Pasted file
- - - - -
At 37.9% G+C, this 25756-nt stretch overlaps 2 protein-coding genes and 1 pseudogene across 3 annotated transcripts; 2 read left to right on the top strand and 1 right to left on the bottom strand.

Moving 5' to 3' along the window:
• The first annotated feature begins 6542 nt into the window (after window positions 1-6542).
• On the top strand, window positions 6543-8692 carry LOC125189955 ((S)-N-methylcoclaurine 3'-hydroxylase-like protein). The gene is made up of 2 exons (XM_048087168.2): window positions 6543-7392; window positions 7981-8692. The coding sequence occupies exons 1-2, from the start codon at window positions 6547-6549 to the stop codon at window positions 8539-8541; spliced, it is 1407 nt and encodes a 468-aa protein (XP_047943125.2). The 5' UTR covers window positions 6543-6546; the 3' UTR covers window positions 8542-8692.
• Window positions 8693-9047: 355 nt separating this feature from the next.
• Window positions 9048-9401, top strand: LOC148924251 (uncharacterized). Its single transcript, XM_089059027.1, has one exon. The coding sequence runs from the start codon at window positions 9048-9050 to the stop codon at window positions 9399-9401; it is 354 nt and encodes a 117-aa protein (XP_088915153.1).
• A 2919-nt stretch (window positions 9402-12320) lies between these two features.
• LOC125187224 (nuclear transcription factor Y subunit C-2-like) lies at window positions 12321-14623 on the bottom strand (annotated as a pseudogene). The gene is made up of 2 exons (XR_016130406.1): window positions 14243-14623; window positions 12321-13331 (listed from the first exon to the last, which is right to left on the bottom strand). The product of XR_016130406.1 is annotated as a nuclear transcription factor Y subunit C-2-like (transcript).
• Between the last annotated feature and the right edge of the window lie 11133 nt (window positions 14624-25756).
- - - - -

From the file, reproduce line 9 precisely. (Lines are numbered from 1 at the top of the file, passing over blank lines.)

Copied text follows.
• Between the last annotated feature and the right edge of the window lie 11133 nt (window positions 14624-25756).